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More than 199 countries worldwide are affected by a new coronavirus disease (COVID-19) caused by infection with SARS-CoV-2gh21. The transition from early symptoms to acute respiratory distress syndrome (ARDS) is most likely due to uncontrolled cytokine release. There is an urgent need to identify safe and effective drugs for treatment. Many drugs exhibit a promising inhibitory effect. However, the clinical use of some medications can cause serious side effects. We proposed that natural herbs could serve as a better therapeutic approach.
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COVID-19 is a severe respiratory disorder caused by the SARS COV-2 virus that involves limited innate immunity. Numerous publications have suggested that plants/minerals used in the traditional system of Ayurveda, has revealed much about the biology of COVID-19. One theory is that combination of anti viral, anti inflammatory, agents activating immune cells, herbs and metals may be helpful for severe acute respiratory syndrome coronavirus infection. Anti-viral drugs used for COVID-19 are those which block RNA synthesis and virus invasion, and bind to receptor proteins on the surface of cells, cell cycle protein, and physiological and pathological processes inhibitor. Anti-inflammatory drugs used for COVID-19 are those which controls transcription of DNA, cytokine production, break down the basement membrane, regulate outer mitochondrial membrane permeability, controlling the host cell life, stimulates activated B-cell and T-cell proliferation, virus dissemination, a slowdown of cell metabolism or secretion of cytokines. Drugs which is having role in the innate immunity, inhibits ROS, enhances cell lifespan, activates macrophages, physiological effects on cells activates the Lung resident immune cells. The focus of this review is to elucidate the Ayurvedic pharmacological properties with their therapeutic targets.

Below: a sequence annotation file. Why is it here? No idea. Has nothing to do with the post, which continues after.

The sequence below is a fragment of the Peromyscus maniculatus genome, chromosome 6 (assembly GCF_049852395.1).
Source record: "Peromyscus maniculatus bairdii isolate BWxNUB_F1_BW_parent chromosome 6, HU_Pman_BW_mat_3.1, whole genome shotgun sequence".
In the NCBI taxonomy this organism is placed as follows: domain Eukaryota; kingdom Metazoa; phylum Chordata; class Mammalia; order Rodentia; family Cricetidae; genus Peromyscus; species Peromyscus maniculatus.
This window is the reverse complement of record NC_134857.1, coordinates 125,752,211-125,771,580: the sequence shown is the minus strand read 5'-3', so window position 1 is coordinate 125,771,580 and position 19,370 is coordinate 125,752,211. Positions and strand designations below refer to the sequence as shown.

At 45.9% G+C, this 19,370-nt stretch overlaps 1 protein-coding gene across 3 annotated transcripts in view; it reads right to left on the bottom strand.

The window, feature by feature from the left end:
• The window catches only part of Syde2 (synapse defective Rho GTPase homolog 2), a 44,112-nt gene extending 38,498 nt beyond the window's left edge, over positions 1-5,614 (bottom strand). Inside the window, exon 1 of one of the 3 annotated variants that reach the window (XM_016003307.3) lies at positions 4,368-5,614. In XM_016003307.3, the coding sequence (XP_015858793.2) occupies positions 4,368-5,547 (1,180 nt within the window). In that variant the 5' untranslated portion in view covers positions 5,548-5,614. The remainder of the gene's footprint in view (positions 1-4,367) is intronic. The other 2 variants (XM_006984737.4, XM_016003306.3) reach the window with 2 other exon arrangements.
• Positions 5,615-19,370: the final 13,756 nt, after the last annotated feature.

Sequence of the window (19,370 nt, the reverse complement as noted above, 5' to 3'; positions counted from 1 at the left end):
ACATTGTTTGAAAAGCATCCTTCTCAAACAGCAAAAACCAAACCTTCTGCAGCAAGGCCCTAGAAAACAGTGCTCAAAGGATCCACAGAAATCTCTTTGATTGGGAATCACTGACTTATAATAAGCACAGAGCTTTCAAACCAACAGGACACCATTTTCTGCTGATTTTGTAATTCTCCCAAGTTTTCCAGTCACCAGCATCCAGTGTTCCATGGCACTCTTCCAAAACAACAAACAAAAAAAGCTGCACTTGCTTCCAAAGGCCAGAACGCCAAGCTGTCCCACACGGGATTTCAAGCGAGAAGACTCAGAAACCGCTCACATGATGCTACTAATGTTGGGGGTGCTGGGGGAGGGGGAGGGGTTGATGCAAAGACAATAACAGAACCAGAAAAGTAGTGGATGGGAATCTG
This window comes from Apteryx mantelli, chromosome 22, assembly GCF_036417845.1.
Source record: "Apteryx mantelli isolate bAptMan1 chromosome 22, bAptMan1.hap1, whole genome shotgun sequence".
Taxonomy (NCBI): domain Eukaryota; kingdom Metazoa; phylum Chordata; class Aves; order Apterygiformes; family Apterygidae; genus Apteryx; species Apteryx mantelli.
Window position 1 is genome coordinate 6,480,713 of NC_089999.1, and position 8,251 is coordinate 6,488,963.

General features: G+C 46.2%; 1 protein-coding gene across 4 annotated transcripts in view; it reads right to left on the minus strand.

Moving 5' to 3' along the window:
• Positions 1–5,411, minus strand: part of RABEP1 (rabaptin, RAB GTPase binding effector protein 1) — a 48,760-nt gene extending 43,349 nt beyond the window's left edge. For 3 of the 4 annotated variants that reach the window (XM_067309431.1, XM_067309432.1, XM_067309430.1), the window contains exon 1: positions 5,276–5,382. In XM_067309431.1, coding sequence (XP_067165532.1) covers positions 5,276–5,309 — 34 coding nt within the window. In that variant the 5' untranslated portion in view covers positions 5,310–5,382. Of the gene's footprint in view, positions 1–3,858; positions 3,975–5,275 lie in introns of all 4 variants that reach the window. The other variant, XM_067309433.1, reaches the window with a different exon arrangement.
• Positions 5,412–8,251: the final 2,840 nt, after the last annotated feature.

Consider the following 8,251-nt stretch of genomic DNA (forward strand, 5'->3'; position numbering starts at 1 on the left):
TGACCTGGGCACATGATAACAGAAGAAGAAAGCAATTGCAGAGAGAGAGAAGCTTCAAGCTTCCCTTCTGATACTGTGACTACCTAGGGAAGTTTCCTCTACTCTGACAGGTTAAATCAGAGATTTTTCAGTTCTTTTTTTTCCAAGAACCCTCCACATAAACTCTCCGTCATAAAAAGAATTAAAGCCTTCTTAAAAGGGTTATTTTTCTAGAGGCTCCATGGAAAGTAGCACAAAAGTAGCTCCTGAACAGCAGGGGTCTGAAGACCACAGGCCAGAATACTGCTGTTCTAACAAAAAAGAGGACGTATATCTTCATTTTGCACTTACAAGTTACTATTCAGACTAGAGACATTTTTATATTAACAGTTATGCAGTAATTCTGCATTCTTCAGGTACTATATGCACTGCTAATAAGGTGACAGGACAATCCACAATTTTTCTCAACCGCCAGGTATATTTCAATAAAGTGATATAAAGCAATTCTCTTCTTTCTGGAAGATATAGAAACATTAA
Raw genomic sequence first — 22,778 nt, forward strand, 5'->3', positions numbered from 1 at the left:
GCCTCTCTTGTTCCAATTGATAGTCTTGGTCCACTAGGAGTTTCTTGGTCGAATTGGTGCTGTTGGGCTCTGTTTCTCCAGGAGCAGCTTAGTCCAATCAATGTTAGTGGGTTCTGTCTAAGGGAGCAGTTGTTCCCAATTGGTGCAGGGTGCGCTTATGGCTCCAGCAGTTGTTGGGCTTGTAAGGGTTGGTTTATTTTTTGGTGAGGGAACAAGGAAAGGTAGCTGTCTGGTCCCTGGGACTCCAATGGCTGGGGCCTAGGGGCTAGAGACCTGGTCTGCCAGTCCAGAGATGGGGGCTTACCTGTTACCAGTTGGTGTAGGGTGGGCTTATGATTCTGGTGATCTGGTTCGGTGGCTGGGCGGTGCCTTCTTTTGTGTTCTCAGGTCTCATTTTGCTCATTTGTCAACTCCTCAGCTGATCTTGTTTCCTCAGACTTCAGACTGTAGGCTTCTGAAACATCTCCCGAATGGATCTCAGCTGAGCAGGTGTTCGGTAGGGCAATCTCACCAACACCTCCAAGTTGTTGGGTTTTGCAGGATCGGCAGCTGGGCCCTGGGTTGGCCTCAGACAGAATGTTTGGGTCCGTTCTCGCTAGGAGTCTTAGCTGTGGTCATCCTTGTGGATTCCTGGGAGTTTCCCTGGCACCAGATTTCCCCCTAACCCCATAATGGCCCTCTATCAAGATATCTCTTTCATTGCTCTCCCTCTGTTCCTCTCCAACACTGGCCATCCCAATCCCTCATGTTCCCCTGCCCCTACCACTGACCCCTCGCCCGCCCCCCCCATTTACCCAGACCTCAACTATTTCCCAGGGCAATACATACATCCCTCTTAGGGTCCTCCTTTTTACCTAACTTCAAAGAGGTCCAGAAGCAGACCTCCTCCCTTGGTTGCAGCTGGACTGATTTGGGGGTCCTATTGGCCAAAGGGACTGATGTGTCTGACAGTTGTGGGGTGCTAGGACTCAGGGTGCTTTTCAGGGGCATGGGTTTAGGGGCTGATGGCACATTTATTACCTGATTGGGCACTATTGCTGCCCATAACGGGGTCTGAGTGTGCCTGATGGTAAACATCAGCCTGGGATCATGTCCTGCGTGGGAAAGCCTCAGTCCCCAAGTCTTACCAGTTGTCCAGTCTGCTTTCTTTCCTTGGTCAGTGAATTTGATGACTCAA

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Oxidation of biomolecules such as carbohydrates, proteins, lipids, and nucleic acids results in generation of free radicals in an organism which is the major cause of onset of various degenerative diseases. Antioxidants scavenge these free radicals, thereby protecting the cell from damage. The present study was designed to examine the free radical scavenging potential and oxidative DNA damage preventive activity of traditionally used spices Trachyspermum ammi L. (carom) and Foeniculum vulgare Mill. (fennel). The aqueous, methanolic, and acetonic extracts of T. ammi and F. vulgare seeds were prepared using soxhlet extraction assembly and subjected to qualitative and quantitative estimation of phytochemical constituents. Free radical scavenging potential was investigated using standard methods, namely, DPPH radical scavenging assay and ferric reducing antioxidant power assay along with the protection against oxidative DNA damage. The results stated that acetonic seed extracts (AAcSE and FAcSE) of both the spices possessed comparatively high amount of total phenolics whereas methanolic seed extracts (AMSE and FMSE) were found to have highest amount of total flavonoids. At 1 mg/mL concentration, highest DPPH radical scavenging activity was shown by FMSE (96.2%), AAcSE was recorded with highest FRAP value (2270.27 ± 0.005 μmol/L), and all the seed extracts have been shown to mitigate the damage induced by Fenton reaction on calf thymus DNA. Therefore, the study suggests that T. ammi and F. vulgare seed extracts could contribute as a highly significant bioresource of antioxidants to be used in our day-to-day life and in food and pharmaceutical industry.
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The binding of tumour necrosis factor α (TNFα) to cell surface receptors engages multiple signal transduction pathways, including three groups of mitogen-activated protein (MAP) kinases: extracellular-signal-regulated kinases (ERKs); the cJun NH2-terminal kinases (JNKs); and the p38 MAP kinases. These MAP kinase signalling pathways induce a secondary response by increasing the expression of several inflammatory cytokines (including TNFα) that contribute to the biological activity of TNFα. MAP kinases therefore function both upstream and down-stream of signalling by TNFα receptors. Here we review mechanisms that mediate these actions of MAP kinases during the response to TNFα.